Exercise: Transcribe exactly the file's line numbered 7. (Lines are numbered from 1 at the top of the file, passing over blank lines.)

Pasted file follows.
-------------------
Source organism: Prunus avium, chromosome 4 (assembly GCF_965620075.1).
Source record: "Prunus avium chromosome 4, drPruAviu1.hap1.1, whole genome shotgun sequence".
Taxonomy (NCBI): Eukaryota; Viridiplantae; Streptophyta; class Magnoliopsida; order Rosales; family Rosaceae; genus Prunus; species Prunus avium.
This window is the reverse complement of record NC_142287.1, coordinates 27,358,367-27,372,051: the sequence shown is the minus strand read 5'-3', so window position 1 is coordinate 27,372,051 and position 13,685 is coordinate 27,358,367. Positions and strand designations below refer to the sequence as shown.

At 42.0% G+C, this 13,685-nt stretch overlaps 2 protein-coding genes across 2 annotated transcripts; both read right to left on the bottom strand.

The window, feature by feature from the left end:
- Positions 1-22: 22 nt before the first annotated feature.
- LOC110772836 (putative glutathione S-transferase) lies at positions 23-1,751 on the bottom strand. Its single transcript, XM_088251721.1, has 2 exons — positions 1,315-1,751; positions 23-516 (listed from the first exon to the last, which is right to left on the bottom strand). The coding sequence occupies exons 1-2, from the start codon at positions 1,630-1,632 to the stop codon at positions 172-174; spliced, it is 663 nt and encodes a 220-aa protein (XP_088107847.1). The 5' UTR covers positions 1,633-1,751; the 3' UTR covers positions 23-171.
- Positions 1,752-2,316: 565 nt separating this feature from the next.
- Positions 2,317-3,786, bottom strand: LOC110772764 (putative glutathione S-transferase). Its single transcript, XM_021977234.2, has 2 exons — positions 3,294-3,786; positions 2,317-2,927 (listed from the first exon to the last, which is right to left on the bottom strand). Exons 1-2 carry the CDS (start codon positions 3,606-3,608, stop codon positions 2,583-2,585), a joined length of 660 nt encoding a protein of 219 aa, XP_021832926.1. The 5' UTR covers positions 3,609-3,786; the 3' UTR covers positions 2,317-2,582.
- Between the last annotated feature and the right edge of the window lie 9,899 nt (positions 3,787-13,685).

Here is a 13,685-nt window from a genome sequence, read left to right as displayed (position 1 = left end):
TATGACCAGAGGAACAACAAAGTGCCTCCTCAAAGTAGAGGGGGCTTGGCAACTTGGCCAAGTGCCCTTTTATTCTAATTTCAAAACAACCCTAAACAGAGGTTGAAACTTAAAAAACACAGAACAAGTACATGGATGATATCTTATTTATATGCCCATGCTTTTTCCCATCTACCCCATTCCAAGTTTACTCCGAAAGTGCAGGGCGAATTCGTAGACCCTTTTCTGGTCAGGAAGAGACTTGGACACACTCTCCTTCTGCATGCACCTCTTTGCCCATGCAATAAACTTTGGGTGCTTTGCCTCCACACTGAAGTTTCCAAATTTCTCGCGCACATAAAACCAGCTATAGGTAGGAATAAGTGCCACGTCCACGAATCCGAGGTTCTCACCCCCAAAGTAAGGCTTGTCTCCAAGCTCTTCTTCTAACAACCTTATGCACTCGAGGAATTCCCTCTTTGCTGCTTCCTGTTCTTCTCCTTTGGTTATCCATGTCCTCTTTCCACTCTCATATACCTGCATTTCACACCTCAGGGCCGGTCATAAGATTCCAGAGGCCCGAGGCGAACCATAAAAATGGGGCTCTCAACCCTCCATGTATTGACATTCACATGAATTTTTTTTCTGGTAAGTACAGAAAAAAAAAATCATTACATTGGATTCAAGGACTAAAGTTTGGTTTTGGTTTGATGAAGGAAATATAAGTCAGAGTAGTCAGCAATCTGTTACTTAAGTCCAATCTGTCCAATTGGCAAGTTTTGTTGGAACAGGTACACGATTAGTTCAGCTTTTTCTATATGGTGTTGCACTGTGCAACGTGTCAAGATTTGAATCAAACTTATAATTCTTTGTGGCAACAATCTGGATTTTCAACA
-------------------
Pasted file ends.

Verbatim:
- Positions 1-22: 22 nt before the first annotated feature.